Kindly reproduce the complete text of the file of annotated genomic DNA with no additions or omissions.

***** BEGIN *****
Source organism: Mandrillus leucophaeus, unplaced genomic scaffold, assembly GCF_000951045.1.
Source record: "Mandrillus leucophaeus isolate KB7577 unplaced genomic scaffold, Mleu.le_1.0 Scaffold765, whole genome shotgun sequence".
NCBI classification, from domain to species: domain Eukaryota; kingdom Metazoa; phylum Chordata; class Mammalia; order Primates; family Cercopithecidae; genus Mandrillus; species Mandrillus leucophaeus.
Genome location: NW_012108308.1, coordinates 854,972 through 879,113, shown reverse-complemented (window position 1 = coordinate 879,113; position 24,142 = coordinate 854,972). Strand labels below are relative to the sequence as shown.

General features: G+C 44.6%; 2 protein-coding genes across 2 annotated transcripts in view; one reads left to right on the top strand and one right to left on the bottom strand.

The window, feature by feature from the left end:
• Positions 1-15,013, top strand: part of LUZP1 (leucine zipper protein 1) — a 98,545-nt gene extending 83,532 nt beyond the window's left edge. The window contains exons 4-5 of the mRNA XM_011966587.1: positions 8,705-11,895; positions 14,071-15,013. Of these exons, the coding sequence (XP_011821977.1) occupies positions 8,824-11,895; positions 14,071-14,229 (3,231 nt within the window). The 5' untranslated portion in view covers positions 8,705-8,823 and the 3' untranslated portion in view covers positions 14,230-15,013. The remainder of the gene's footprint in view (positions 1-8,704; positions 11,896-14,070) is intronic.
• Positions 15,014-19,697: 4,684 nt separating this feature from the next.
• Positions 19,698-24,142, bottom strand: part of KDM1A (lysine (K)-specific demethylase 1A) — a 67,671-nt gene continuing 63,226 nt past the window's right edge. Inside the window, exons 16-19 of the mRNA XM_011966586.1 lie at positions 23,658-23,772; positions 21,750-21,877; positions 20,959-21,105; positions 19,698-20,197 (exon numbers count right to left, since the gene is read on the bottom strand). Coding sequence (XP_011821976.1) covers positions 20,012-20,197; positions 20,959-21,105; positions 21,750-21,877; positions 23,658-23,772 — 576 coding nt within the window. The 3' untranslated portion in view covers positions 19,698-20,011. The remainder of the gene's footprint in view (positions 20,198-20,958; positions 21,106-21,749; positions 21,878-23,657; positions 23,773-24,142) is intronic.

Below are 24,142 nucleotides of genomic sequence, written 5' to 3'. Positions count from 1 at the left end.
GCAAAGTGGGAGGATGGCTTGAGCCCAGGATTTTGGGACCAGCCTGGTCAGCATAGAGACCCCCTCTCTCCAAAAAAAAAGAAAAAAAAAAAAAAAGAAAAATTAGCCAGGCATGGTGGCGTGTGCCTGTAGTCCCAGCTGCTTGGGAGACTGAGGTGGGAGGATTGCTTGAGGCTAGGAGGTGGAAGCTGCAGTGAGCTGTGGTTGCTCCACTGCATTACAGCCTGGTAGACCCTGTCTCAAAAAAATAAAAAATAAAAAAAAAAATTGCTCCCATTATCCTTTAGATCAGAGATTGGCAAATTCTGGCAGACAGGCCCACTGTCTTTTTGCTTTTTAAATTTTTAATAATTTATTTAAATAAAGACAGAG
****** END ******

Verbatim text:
Source organism: Mandrillus leucophaeus, unplaced genomic scaffold, assembly GCF_000951045.1.
Source record: "Mandrillus leucophaeus isolate KB7577 unplaced genomic scaffold, Mleu.le_1.0 Scaffold765, whole genome shotgun sequence".
NCBI classification, from domain to species: domain Eukaryota; kingdom Metazoa; phylum Chordata; class Mammalia; order Primates; family Cercopithecidae; genus Mandrillus; species Mandrillus leucophaeus.
Genome location: NW_012108308.1, coordinates 854,972 through 879,113, shown reverse-complemented (window position 1 = coordinate 879,113; position 24,142 = coordinate 854,972). Strand labels below are relative to the sequence as shown.

General features: G+C 44.6%; 2 protein-coding genes across 2 annotated transcripts in view; one reads left to right on the top strand and one right to left on the bottom strand.

The window, feature by feature from the left end:
• Positions 1-15,013, top strand: part of LUZP1 (leucine zipper protein 1) — a 98,545-nt gene extending 83,532 nt beyond the window's left edge. The window contains exons 4-5 of the mRNA XM_011966587.1: positions 8,705-11,895; positions 14,071-15,013. Of these exons, the coding sequence (XP_011821977.1) occupies positions 8,824-11,895; positions 14,071-14,229 (3,231 nt within the window). The 5' untranslated portion in view covers positions 8,705-8,823 and the 3' untranslated portion in view covers positions 14,230-15,013. The remainder of the gene's footprint in view (positions 1-8,704; positions 11,896-14,070) is intronic.
• Positions 15,014-19,697: 4,684 nt separating this feature from the next.
• Positions 19,698-24,142, bottom strand: part of KDM1A (lysine (K)-specific demethylase 1A) — a 67,671-nt gene continuing 63,226 nt past the window's right edge. Inside the window, exons 16-19 of the mRNA XM_011966586.1 lie at positions 23,658-23,772; positions 21,750-21,877; positions 20,959-21,105; positions 19,698-20,197 (exon numbers count right to left, since the gene is read on the bottom strand). Coding sequence (XP_011821976.1) covers positions 20,012-20,197; positions 20,959-21,105; positions 21,750-21,877; positions 23,658-23,772 — 576 coding nt within the window. The 3' untranslated portion in view covers positions 19,698-20,011. The remainder of the gene's footprint in view (positions 20,198-20,958; positions 21,106-21,749; positions 21,878-23,657; positions 23,773-24,142) is intronic.

Below are 24,142 nucleotides of genomic sequence, written 5' to 3'. Positions count from 1 at the left end.
GCAAAGTGGGAGGATGGCTTGAGCCCAGGATTTTGGGACCAGCCTGGTCAGCATAGAGACCCCCTCTCTCCAAAAAAAAAGAAAAAAAAAAAAAAAGAAAAATTAGCCAGGCATGGTGGCGTGTGCCTGTAGTCCCAGCTGCTTGGGAGACTGAGGTGGGAGGATTGCTTGAGGCTAGGAGGTGGAAGCTGCAGTGAGCTGTGGTTGCTCCACTGCATTACAGCCTGGTAGACCCTGTCTCAAAAAAATAAAAAATAAAAAAAAAAATTGCTCCCATTATCCTTTAGATCAGAGATTGGCAAATTCTGGCAGACAGGCCCACTGTCTTTTTGCTTTTTAAATTTTTAATAATTTATTTAAATAAAGACAGAG